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Hürriyet daily spoke with pastor Brunson but failed to publish the interview

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The Washington representative of Turkey’s Hürriyet daily interviewed US pastor Andrew Brunson, who was kept in pre-trial detention in Turkey on terrorism charges for almost two years, but the newspaper failed to publish the interview, the t24 news website reported on Monday.

A report by t24 said, relying on anonymous sources at Hürriyet, the paper’s Washington representative, Cansu Çamlıbel, interviewed Brunson, who immediately left Turkey for the US after his release from house arrest, around three weeks ago but the interview was never published.

T24 said it could not obtain any information about the content of the interview but that the paper decided not to publish it at the last moment upon a decision not by the daily’s editor-in-chief, Vahap Munyar, but the head of the Demirören Media Group, Mehmet Soysal.

Turkey and the US experienced rocky relations following Washington’s imposition of sanctions over a court ruling to put Brunson under house arrest after almost two years of pretrial detention on terrorism charges, instead of freeing him as demanded by Washington.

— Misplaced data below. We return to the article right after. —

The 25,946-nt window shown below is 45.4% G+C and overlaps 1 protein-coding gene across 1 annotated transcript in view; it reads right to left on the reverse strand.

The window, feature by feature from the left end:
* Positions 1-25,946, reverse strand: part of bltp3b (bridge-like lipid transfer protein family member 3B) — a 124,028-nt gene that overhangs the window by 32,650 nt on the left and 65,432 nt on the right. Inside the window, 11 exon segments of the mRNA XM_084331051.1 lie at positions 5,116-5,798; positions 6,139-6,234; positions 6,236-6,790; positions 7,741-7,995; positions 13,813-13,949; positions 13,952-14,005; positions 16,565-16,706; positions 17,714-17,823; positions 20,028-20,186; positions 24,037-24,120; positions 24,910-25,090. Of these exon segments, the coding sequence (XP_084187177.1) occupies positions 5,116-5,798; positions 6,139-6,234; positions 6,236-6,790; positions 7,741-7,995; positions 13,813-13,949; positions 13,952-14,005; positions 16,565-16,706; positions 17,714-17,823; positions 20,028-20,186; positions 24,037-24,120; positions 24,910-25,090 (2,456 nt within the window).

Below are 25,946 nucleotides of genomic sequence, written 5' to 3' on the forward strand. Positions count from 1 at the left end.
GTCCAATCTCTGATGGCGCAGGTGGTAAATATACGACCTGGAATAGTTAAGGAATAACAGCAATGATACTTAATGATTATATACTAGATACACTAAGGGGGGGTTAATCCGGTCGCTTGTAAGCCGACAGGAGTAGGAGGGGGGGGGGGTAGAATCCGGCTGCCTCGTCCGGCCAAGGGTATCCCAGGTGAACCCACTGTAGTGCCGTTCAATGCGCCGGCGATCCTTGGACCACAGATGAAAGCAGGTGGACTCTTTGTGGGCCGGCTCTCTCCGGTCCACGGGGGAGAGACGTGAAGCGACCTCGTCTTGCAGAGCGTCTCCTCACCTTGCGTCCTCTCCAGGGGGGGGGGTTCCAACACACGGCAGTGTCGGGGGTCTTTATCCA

Political tensions between the two countries sparked worries in the markets after US President Donald Trump threatened economic pressure to secure Brunson’s release.

After his transfer in July from jail to house arrest, Brunson was sentenced to just over three years in prison in October but was released due to time served.

Hürriyet was known as the flagship newspaper of the Doğan Media Group, which was the largest and most influential media group in Turkey until recently.

The Doğan Media Group was sold to the Demirören Group in March. Many interpreted this development as the final nail in the coffin of press freedom in Turkey as the Demirören Group is known to be close to the Justice and Development Party (AKP) government and its chairman, President Recep Tayyip Erdoğan.

The AKP government has taken over or closed down hundreds of media outlets in the country including Turkey’s best-selling newspaper, Zaman, and has jailed around 200 journalists due to their critical views.

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